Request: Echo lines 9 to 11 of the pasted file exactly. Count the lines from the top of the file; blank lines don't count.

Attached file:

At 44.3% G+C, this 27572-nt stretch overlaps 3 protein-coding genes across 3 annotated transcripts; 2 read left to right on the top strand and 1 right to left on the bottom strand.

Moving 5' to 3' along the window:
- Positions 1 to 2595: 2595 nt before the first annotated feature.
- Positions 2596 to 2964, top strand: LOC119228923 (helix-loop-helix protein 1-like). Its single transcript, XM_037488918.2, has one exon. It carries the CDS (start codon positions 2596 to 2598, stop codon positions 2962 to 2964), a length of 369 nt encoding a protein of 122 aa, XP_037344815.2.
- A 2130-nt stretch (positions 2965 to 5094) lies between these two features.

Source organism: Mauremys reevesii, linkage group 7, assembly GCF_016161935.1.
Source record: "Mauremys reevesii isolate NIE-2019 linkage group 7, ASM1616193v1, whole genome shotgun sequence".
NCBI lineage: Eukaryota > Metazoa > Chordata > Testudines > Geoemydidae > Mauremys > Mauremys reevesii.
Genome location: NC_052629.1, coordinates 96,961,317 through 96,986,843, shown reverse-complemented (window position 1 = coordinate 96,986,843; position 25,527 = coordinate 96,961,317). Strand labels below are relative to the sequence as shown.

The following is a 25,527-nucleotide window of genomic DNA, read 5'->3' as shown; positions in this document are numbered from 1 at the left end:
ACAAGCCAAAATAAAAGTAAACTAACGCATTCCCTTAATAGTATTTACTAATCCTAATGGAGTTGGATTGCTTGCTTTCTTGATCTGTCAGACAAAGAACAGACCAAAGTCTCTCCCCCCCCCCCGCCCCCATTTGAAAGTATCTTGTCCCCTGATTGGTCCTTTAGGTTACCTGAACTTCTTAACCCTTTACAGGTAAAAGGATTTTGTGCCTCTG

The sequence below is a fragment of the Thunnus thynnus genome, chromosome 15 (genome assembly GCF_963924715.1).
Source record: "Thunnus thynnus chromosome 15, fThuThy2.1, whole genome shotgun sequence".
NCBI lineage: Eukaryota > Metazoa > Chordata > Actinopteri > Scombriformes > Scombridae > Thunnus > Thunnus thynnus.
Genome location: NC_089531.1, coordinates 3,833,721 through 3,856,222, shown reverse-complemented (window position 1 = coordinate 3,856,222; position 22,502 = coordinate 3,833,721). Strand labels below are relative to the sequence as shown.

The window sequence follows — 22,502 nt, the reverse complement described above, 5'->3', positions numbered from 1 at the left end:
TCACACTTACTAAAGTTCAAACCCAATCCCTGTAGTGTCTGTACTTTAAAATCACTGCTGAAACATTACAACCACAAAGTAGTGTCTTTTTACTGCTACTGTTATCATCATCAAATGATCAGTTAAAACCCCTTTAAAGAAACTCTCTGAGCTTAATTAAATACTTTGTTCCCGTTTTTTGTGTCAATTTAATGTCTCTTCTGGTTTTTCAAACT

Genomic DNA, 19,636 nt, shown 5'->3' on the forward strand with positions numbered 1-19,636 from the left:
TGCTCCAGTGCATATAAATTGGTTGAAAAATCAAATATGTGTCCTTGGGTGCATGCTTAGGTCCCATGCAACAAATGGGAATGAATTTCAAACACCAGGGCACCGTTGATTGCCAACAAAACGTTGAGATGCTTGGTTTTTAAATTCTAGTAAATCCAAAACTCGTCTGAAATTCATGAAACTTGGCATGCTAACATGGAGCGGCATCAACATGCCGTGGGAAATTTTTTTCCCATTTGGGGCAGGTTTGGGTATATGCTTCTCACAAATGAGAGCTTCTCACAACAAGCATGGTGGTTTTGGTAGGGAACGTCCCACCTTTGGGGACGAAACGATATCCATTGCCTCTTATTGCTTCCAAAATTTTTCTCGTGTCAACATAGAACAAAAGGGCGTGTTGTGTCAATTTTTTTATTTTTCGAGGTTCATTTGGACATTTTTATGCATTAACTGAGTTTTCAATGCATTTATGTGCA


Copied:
Genome location: NC_052629.1, coordinates 96,961,317 through 96,986,843, shown reverse-complemented (window position 1 = coordinate 96,986,843; position 25,527 = coordinate 96,961,317). Strand labels below are relative to the sequence as shown.

The following is a 25,527-nucleotide window of genomic DNA, read 5'->3' as shown; positions in this document are numbered from 1 at the left end:
ACAAGCCAAAATAAAAGTAAACTAACGCATTCCCTTAATAGTATTTACTAATCCTAATGGAGTTGGATTGCTTGCTTTCTTGATCTGTCAGACAAAGAACAGACCAAAGTCTCTCCCCCCCCCCCGCCCCCATTTGAAAGTATCTTGTCCCCTGATTGGTCCTTTAGGTTACCTGAACTTCTTAACCCTTTACAGGTAAAAGGATTTTGTGCCTCTG